Search Images Maps Play YouTube News Gmail Drive More »
Sign in
Screen reader users: click this link for accessible mode. Accessible mode has the same essential features but works better with your reader.

Patents

  1. Advanced Patent Search
Publication numberUS7429210 B2
Publication typeGrant
Application numberUS 11/626,014
Publication dateSep 30, 2008
Filing dateJan 23, 2007
Priority dateMay 2, 2005
Fee statusPaid
Also published asUS7179159, US20060246831, US20070117500
Publication number11626014, 626014, US 7429210 B2, US 7429210B2, US-B2-7429210, US7429210 B2, US7429210B2
InventorsBenjamin A. Bonner, Peter McReynolds, Gregory E. Menk, Anand N. Iyer, Gopalakrishna B. Prabhu, Erik S. Rondum, Robert L. Jackson, Garlen Leung
Original AssigneeApplied Materials, Inc.
Export CitationBiBTeX, EndNote, RefMan
External Links: USPTO, USPTO Assignment, Espacenet
Materials for chemical mechanical polishing
US 7429210 B2
Abstract
A polishing article and method for manufacturing a polishing article for use in a chemical mechanical polishing process is disclosed. The polishing article has a plurality of polishing material tiles separated by grooves formed in or through a polishing material and may be adhesively bound to a base film. The polishing article may include various polygonal tiles and oval shapes formed in the polishing material which allow enhanced slurry retention and ease in rolling from a polishing material supply roll and onto a take-up roll in a web type platen assembly. The polishing article may also include an upper carrier film adapted to minimize delaminating stress placed in an area of the polishing article that is not adapted for polishing. A method and apparatus for manufacturing the various embodiments of the polishing article and a replacement supply roll are also disclosed.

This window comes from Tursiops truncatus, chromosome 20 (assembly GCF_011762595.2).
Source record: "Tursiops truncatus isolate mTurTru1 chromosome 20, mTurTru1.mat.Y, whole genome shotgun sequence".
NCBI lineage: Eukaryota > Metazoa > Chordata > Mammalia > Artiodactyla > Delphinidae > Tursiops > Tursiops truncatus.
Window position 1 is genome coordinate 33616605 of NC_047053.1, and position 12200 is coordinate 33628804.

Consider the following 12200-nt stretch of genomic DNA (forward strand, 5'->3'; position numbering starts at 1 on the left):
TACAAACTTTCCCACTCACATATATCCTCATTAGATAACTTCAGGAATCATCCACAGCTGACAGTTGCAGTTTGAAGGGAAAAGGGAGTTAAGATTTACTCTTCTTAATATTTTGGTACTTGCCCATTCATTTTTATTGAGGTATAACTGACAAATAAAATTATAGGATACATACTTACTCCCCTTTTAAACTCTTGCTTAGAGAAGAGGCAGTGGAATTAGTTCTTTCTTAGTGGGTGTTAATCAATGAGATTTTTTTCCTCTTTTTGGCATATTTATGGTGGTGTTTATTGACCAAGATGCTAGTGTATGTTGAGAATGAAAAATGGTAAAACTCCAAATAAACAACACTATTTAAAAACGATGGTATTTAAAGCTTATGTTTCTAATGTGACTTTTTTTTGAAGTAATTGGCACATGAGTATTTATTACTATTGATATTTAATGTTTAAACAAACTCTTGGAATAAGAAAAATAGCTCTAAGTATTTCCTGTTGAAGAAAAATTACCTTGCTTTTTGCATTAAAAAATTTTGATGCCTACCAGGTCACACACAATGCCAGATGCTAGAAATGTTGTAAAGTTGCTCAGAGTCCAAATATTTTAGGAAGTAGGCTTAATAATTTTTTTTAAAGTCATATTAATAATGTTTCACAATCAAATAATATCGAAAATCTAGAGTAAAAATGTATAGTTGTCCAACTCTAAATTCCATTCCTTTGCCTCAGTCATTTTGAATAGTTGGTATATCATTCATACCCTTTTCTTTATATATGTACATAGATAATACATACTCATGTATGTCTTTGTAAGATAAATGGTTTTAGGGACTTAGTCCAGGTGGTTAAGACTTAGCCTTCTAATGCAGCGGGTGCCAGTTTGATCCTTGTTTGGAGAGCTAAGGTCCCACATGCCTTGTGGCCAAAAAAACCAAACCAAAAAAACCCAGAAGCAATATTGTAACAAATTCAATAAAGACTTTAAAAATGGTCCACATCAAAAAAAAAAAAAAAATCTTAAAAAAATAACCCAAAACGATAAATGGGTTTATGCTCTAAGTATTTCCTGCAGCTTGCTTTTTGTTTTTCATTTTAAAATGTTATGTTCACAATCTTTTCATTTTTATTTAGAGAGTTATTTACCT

Images(6)
Previous page
Next page
Claims(18)
1. A processing article for removing material from a substrate, comprising:
a linear base film;